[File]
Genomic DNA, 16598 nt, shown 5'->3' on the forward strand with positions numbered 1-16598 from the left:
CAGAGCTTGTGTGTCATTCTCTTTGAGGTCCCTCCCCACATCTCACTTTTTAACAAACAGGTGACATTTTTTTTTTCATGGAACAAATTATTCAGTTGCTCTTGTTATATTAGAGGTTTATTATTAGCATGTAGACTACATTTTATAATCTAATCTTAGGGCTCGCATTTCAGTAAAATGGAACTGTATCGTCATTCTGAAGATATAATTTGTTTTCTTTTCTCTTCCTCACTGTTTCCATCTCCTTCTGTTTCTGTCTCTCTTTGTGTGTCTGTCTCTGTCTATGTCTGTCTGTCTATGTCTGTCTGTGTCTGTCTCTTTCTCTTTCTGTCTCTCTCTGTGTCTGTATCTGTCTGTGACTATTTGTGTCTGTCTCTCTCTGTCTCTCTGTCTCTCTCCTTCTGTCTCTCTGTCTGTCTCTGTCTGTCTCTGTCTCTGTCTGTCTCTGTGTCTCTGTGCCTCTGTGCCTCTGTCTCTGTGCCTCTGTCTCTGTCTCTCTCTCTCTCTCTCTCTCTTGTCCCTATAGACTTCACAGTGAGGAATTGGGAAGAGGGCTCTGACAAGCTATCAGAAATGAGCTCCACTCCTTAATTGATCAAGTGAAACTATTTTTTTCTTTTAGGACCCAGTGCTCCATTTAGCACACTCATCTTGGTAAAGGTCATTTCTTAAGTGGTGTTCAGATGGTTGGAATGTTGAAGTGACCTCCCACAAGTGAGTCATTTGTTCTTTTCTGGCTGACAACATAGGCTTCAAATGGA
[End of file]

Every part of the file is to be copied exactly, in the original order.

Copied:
Genomic DNA, 16598 nt, shown 5'->3' on the forward strand with positions numbered 1-16598 from the left:
CAGAGCTTGTGTGTCATTCTCTTTGAGGTCCCTCCCCACATCTCACTTTTTAACAAACAGGTGACATTTTTTTTTTCATGGAACAAATTATTCAGTTGCTCTTGTTATATTAGAGGTTTATTATTAGCATGTAGACTACATTTTATAATCTAATCTTAGGGCTCGCATTTCAGTAAAATGGAACTGTATCGTCATTCTGAAGATATAATTTGTTTTCTTTTCTCTTCCTCACTGTTTCCATCTCCTTCTGTTTCTGTCTCTCTTTGTGTGTCTGTCTCTGTCTATGTCTGTCTGTCTATGTCTGTCTGTGTCTGTCTCTTTCTCTTTCTGTCTCTCTCTGTGTCTGTATCTGTCTGTGACTATTTGTGTCTGTCTCTCTCTGTCTCTCTGTCTCTCTCCTTCTGTCTCTCTGTCTGTCTCTGTCTGTCTCTGTCTCTGTCTGTCTCTGTGTCTCTGTGCCTCTGTGCCTCTGTCTCTGTGCCTCTGTCTCTGTCTCTCTCTCTCTCTCTCTCTCTTGTCCCTATAGACTTCACAGTGAGGAATTGGGAAGAGGGCTCTGACAAGCTATCAGAAATGAGCTCCACTCCTTAATTGATCAAGTGAAACTATTTTTTTCTTTTAGGACCCAGTGCTCCATTTAGCACACTCATCTTGGTAAAGGTCATTTCTTAAGTGGTGTTCAGATGGTTGGAATGTTGAAGTGACCTCCCACAAGTGAGTCATTTGTTCTTTTCTGGCTGACAACATAGGCTTCAAATGGA